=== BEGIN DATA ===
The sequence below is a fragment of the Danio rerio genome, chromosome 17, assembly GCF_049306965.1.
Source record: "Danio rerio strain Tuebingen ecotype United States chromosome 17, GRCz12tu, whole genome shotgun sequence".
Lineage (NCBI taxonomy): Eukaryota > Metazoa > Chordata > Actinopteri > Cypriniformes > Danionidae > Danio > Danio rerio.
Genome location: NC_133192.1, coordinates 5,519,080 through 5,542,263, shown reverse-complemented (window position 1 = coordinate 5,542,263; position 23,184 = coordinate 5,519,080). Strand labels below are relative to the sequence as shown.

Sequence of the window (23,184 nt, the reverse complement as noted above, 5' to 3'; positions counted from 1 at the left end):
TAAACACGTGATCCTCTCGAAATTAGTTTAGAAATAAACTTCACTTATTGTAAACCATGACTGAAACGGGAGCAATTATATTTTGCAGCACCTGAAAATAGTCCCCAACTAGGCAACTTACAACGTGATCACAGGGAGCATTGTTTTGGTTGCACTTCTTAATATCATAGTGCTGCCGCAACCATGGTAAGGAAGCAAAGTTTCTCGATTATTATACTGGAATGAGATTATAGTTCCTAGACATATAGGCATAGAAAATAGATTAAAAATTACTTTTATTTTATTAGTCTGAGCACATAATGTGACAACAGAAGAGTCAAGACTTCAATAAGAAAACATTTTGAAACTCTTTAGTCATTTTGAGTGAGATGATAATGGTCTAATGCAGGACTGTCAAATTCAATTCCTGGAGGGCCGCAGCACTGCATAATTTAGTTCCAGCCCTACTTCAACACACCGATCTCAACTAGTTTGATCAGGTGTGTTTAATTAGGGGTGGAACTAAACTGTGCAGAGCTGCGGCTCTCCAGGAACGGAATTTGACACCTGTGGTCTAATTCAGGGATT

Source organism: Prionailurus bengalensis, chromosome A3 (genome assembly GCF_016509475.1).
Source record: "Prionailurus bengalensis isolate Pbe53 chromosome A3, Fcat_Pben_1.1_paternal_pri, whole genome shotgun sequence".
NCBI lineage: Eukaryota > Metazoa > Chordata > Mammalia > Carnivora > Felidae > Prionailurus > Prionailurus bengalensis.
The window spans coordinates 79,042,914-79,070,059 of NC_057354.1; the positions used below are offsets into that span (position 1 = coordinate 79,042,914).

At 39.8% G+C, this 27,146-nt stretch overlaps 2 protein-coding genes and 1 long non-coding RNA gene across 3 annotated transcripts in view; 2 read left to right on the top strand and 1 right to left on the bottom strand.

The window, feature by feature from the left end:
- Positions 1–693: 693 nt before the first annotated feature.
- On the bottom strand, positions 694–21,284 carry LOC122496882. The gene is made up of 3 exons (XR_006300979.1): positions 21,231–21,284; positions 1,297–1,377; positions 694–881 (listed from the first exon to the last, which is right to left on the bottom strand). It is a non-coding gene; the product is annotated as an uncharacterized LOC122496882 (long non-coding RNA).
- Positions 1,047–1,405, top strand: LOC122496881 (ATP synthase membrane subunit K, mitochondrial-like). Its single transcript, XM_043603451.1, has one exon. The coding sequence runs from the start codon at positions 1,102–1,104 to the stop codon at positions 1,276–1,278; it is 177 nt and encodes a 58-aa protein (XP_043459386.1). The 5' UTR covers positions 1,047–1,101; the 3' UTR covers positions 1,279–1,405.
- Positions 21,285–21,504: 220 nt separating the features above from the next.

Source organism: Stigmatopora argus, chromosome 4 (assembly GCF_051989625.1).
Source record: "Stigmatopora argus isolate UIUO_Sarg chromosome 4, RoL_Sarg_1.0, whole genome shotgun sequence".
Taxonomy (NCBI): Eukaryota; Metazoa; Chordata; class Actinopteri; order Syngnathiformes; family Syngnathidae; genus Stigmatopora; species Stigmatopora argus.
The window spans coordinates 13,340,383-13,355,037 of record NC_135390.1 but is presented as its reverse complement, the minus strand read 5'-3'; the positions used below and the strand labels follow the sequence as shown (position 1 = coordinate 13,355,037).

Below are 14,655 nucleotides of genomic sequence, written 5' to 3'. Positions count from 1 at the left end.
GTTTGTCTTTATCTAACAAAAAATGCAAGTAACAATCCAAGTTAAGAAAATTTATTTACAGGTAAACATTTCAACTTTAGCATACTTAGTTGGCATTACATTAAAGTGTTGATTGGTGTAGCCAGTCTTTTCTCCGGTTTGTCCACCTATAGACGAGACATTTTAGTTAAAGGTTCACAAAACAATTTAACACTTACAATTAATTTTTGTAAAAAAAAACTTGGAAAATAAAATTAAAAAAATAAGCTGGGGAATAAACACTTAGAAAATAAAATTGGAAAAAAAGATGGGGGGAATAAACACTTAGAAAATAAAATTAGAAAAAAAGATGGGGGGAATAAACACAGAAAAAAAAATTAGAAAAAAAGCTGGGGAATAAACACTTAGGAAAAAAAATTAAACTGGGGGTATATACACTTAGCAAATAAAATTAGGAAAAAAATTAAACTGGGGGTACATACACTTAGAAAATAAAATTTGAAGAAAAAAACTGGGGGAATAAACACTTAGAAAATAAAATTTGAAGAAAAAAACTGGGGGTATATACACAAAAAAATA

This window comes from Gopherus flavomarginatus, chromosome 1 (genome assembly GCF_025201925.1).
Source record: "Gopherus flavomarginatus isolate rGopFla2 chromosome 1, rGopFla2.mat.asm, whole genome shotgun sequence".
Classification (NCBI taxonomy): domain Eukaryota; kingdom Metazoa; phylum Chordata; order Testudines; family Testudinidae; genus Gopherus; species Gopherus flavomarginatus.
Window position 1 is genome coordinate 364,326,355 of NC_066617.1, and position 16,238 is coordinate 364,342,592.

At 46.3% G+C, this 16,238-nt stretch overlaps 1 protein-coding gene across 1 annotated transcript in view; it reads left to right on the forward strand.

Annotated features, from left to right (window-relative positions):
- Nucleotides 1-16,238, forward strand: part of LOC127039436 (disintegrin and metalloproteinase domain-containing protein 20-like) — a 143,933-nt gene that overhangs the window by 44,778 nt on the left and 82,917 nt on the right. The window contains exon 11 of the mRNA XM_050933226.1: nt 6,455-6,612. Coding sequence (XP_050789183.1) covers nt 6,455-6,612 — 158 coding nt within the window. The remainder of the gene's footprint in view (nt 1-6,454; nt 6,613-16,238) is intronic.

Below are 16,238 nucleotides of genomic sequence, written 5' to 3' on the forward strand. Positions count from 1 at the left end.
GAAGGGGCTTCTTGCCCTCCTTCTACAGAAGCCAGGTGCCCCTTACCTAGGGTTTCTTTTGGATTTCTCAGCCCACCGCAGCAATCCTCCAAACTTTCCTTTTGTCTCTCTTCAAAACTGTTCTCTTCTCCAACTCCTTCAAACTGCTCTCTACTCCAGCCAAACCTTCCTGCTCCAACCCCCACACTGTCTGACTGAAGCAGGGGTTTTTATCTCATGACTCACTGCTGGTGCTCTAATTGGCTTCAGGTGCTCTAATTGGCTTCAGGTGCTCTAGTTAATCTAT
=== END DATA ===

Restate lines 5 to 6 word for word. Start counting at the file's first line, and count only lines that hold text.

Sequence of the window (23,184 nt, the reverse complement as noted above, 5' to 3'; positions counted from 1 at the left end):
TAAACACGTGATCCTCTCGAAATTAGTTTAGAAATAAACTTCACTTATTGTAAACCATGACTGAAACGGGAGCAATTATATTTTGCAGCACCTGAAAATAGTCCCCAACTAGGCAACTTACAACGTGATCACAGGGAGCATTGTTTTGGTTGCACTTCTTAATATCATAGTGCTGCCGCAACCATGGTAAGGAAGCAAAGTTTCTCGATTATTATACTGGAATGAGATTATAGTTCCTAGACATATAGGCATAGAAAATAGATTAAAAATTACTTTTATTTTATTAGTCTGAGCACATAATGTGACAACAGAAGAGTCAAGACTTCAATAAGAAAACATTTTGAAACTCTTTAGTCATTTTGAGTGAGATGATAATGGTCTAATGCAGGACTGTCAAATTCAATTCCTGGAGGGCCGCAGCACTGCATAATTTAGTTCCAGCCCTACTTCAACACACCGATCTCAACTAGTTTGATCAGGTGTGTTTAATTAGGGGTGGAACTAAACTGTGCAGAGCTGCGGCTCTCCAGGAACGGAATTTGACACCTGTGGTCTAATTCAGGGATT